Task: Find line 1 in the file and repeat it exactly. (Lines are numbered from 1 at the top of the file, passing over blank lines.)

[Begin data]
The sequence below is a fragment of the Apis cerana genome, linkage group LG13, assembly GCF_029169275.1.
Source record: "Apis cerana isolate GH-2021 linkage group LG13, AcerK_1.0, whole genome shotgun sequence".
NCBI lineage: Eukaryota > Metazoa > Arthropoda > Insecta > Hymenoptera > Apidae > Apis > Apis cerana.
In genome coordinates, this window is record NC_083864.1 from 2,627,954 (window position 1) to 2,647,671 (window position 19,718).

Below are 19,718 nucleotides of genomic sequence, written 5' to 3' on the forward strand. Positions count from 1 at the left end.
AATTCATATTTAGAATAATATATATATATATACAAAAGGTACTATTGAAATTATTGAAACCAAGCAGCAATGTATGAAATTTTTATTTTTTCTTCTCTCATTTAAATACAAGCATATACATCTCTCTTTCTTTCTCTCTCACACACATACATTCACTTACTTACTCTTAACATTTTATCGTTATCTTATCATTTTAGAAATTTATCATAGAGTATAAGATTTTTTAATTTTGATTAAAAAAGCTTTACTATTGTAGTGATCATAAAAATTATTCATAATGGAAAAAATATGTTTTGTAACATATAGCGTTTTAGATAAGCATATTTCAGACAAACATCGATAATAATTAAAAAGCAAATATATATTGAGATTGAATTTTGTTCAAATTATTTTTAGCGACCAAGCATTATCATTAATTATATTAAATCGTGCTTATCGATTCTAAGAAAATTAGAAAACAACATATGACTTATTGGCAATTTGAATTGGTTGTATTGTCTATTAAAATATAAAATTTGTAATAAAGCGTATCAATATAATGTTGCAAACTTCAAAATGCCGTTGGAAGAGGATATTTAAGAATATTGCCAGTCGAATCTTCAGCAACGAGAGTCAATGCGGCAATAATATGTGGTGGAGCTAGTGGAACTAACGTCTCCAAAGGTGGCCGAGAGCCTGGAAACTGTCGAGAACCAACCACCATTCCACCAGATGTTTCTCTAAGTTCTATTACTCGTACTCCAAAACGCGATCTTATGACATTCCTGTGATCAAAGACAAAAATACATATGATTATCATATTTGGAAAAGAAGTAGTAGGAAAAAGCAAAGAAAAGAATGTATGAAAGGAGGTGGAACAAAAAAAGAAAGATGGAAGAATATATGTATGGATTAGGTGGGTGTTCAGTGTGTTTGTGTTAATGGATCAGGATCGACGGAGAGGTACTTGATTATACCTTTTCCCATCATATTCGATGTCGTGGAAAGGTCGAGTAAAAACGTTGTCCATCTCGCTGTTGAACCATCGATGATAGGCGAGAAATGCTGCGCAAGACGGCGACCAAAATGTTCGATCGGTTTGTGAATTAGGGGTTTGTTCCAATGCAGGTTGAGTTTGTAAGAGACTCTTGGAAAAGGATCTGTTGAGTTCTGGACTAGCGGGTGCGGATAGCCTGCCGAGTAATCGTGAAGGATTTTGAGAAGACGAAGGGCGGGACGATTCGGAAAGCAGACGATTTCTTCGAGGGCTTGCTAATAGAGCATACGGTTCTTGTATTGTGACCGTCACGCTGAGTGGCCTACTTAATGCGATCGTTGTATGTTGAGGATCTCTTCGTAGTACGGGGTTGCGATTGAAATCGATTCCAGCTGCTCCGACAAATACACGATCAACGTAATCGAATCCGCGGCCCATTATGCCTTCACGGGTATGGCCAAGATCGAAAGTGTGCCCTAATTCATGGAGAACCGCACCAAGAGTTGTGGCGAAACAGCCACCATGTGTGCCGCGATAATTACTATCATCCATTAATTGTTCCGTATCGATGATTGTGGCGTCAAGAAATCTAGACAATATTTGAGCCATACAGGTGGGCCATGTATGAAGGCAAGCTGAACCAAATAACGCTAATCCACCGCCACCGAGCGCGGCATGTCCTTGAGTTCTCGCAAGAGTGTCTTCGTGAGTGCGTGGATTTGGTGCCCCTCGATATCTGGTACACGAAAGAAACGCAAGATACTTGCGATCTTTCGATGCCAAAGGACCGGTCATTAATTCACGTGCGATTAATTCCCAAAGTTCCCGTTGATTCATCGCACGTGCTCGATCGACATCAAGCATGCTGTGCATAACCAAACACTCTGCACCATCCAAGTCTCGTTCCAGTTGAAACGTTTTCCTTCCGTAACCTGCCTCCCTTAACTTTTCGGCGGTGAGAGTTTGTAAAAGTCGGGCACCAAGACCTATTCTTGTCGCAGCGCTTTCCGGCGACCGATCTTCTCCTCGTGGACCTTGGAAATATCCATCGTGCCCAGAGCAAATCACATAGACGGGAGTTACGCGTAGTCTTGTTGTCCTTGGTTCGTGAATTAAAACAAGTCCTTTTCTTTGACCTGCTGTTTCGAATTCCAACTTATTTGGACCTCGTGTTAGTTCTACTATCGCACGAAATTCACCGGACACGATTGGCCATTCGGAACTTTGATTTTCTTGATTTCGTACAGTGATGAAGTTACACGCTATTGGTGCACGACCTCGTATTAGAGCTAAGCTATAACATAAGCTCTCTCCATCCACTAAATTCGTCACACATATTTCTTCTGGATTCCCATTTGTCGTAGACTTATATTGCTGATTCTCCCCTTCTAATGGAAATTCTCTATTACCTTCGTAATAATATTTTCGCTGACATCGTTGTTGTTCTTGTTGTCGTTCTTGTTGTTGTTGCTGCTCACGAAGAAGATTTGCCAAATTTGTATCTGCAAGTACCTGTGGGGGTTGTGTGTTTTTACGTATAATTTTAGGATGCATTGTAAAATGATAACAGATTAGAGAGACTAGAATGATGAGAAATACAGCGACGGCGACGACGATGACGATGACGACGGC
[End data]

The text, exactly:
The sequence below is a fragment of the Apis cerana genome, linkage group LG13, assembly GCF_029169275.1.